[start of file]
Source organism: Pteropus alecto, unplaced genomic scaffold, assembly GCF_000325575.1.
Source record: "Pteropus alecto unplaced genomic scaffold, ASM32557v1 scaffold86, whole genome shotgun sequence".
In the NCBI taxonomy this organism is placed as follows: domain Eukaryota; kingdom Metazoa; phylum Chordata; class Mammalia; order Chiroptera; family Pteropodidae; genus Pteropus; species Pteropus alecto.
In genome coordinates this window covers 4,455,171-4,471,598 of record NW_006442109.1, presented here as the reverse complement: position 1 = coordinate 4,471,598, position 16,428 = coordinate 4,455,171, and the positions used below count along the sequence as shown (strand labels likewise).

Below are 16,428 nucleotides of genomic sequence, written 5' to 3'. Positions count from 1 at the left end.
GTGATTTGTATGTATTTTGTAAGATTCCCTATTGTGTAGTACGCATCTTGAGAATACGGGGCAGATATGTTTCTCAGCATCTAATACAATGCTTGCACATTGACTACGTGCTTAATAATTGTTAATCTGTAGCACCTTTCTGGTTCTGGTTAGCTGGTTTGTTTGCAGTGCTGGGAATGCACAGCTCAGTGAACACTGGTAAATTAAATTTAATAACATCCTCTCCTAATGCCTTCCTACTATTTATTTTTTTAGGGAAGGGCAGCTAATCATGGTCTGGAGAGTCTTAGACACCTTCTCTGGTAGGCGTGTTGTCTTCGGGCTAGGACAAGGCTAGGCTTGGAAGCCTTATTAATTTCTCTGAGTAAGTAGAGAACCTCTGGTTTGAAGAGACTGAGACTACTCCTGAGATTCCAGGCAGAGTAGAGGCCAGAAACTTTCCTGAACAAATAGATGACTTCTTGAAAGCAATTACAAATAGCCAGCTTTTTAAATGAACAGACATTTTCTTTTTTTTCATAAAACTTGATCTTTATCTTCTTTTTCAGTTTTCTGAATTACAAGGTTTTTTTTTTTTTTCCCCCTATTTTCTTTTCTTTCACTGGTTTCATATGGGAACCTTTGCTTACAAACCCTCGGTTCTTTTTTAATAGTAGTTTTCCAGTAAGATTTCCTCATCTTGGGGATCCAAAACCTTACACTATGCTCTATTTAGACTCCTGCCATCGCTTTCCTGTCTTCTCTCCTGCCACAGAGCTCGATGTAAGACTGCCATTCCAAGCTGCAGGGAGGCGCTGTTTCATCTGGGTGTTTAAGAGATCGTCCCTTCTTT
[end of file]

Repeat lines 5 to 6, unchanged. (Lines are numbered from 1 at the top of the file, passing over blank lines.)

Below are 16,428 nucleotides of genomic sequence, written 5' to 3'. Positions count from 1 at the left end.
GTGATTTGTATGTATTTTGTAAGATTCCCTATTGTGTAGTACGCATCTTGAGAATACGGGGCAGATATGTTTCTCAGCATCTAATACAATGCTTGCACATTGACTACGTGCTTAATAATTGTTAATCTGTAGCACCTTTCTGGTTCTGGTTAGCTGGTTTGTTTGCAGTGCTGGGAATGCACAGCTCAGTGAACACTGGTAAATTAAATTTAATAACATCCTCTCCTAATGCCTTCCTACTATTTATTTTTTTAGGGAAGGGCAGCTAATCATGGTCTGGAGAGTCTTAGACACCTTCTCTGGTAGGCGTGTTGTCTTCGGGCTAGGACAAGGCTAGGCTTGGAAGCCTTATTAATTTCTCTGAGTAAGTAGAGAACCTCTGGTTTGAAGAGACTGAGACTACTCCTGAGATTCCAGGCAGAGTAGAGGCCAGAAACTTTCCTGAACAAATAGATGACTTCTTGAAAGCAATTACAAATAGCCAGCTTTTTAAATGAACAGACATTTTCTTTTTTTTCATAAAACTTGATCTTTATCTTCTTTTTCAGTTTTCTGAATTACAAGGTTTTTTTTTTTTTTCCCCCTATTTTCTTTTCTTTCACTGGTTTCATATGGGAACCTTTGCTTACAAACCCTCGGTTCTTTTTTAATAGTAGTTTTCCAGTAAGATTTCCTCATCTTGGGGATCCAAAACCTTACACTATGCTCTATTTAGACTCCTGCCATCGCTTTCCTGTCTTCTCTCCTGCCACAGAGCTCGATGTAAGACTGCCATTCCAAGCTGCAGGGAGGCGCTGTTTCATCTGGGTGTTTAAGAGATCGTCCCTTCTTT